Up and Down the Ladder of Abstraction

Tom Barrett
5 min readFeb 3, 2018

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A mental model that I frequently use is the Ladder of Abstraction. It was developed by the American linguist S. I. Hayakawa in his 1939 book Language in Action.

The model describes varying levels of abstraction (up) and concreteness (down) and helps describe our language and thoughts.

The higher up the ladder you are the more abstract the idea, language or thought is. The lower you are on the ladder the more concrete the idea, language or thought is.

You can also think about the ladder as scaling out (abstracting) and scaling back in (concrete). I often use the language:

Let’s zoom out for second. Why is this connected to other projects?


What does this look like in the classroom? Zoom back into the day to day experience for me.

And of course, there is a parallel to the ideas of theory Vs experience.

It is helpful to note that different types of questions or interactions move dialogue up or down the ladder.

Let’s look at some simple examples based on developmental work in schools. The first few illustrate how you can use the ladder as a way to think about problem-solving. You can also use the 5 Whys mental model here.

*Remember that the ideas illustrated on the ladders below would each emerge during discussion and dialogue. Each idea might unfold as different questions are posed and pondered on.

The blue example below is simple enough to see it is a not a behaviour issue but a communication issue perhaps.

The green example suggests the link between report writing and staff wellbeing. It not just an assessment issue but something that might have a negative impact on health.

Yellow and purple below are slightly different as they might illustrate a more general use of the ladder. Not necessarily to understand the problem, as above, but to broaden our understanding of an idea.

When we ladder down into the concrete and back up into the abstract concept we have a much more rounded sense of the idea. This makes communication much more successful as you work both ends of the ladder.

Be mindful of which end you spend time in the most when working with your ideas or with your teams. Try and strike a balance.

The Ladder of Abstraction is commonly used as a model for interviewing and I have used this many times during the design thinking process. As this piece from the d.school illustrates.

Often times abstract statements are more meaningful but not as directly actionable, and the opposite is true of more specific statements. That is why you ask ‘why?’ often during interviews — in order to get toward more meaningful feelings from users rather than specific likes and dislikes, and surface layer answers.

So it is a great model for your design toolkit.

Take a look at these further thinking prompts to help you move in an agile way on the ladder, by Andrew Dlugan on the Six Minutes site. A great post that is well worth a read.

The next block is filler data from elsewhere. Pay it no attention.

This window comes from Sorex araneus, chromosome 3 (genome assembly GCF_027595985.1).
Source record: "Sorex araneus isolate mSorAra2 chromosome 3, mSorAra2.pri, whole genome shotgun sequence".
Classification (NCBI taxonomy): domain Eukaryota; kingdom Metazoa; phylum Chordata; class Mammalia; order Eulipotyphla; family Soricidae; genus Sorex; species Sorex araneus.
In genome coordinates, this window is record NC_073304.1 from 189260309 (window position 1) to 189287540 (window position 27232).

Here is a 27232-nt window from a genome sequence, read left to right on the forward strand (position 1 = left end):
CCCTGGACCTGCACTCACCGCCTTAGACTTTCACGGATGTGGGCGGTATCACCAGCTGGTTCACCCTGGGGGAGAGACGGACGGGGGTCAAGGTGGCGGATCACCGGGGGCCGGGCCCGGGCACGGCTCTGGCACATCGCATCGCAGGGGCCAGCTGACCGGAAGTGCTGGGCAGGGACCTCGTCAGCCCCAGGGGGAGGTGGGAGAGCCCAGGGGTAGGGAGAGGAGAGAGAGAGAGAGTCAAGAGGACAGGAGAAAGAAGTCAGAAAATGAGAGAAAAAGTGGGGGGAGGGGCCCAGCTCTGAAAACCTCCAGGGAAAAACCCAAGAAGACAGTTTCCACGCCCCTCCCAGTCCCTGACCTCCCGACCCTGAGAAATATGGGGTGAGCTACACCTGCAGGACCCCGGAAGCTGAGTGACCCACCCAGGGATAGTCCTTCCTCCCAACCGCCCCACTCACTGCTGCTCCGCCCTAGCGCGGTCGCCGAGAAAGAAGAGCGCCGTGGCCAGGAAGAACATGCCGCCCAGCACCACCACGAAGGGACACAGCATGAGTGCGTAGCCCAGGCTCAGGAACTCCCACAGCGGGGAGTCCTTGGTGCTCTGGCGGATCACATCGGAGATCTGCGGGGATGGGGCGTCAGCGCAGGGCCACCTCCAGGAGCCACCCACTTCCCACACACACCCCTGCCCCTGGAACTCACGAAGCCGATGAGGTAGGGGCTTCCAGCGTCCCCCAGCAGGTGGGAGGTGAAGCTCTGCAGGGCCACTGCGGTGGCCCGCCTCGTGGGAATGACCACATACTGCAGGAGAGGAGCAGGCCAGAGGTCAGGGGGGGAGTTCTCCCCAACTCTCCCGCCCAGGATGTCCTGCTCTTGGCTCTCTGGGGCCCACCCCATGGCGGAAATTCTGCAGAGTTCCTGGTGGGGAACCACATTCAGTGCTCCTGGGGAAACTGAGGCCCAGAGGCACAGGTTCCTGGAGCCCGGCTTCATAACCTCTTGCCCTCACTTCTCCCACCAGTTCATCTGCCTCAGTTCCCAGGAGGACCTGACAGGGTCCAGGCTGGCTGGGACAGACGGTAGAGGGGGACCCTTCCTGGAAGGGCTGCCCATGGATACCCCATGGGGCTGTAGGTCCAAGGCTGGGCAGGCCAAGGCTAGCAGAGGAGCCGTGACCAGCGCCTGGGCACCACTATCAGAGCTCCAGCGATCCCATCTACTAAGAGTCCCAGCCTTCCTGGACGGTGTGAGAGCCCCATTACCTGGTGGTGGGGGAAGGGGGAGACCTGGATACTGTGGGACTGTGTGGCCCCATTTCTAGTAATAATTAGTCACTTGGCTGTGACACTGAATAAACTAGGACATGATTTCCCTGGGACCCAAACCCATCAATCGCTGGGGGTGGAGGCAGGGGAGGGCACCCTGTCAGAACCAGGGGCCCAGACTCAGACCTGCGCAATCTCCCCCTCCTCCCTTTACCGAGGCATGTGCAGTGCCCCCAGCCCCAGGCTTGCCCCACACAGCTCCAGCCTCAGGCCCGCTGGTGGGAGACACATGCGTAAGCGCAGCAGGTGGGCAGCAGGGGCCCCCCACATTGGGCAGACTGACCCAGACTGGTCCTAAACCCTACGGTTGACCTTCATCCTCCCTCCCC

Moving Down the Ladder

  1. Embrace the phrase “For example…” .
    Provide real-world tangible examples for your theories and ideas.
  2. Use sensory language.
    Help your audience see, touch, hear, taste, and smell.
  3. Be specific.
    Provide ample details.
  4. Tell stories and anecdotes.
    Stories add emotion and realism to any theory.
  5. Cite data, statistics, and case studies.
    They offer support for your theories.
  6. Feature photographs and props.
    Remember that all words are a higher level of abstraction compared to the real thing. Use the real thing.
  7. Have a strong call-to-action.
    Show your audience how to put your message into practice.
  8. Answer “How?” questions.
    Questions like “How does this work?” force you to more concrete explanations.

Moving Up the Ladder

  1. Answer “Why is this important?
    Give the deeper meaning behind the concrete facts and data.
  2. Provide the big picture.
    Explain the context and orient your audience.
  3. Reveal patterns and relationships.
    Help your audience see how the ideas connect — both to other ideas and their lives.
  4. Draw diagrams.
    Help your audience form mental models of processes, objects, etc.
  5. Use appropriate charts.
    Go beyond pure data to show trends.
  6. Reveal the lesson.
    Follow every story or case study with the key insights.
  7. Draw inferences.
    Apply sound logic to generalize from particular cases.
  8. Summarize into principles and guidelines.
    Help the audience learn from your experience by providing principles they can use.
  9. Appeal to shared ideals.
    Draw connections between your message and the ideals held by your audience, such as justice, truth, liberty, or freedom.

Let me know how you get on with this little model, a worthy addition to your toolkit. This is a core activity for me, something I keep coming back to again and again.

Emerging leaders often find this difficult as they have to step out of just thinking about their own classroom.

I firmly believe that the capacity to move up and down the Ladder of Abstraction is a key skill for any leader.

Some further reading:

Method 19 of 100: Laddering Questions | Designing the User Experience as Autodesk

How/Why Laddering | The K12 Lab Wiki | d.school

Abstraction Laddering: Clearly Define the Problem | Autodesk

The Ladder of Abstraction and the Public Speaker | Six Minutes

The Dialogic Learning Weekly

Thousands of people just like you enjoy my weekly Friday missive exploring Leadership, Learning and Innovation.

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“I look forward to my Friday email as it is always thought-provoking.”

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Tom Barrett

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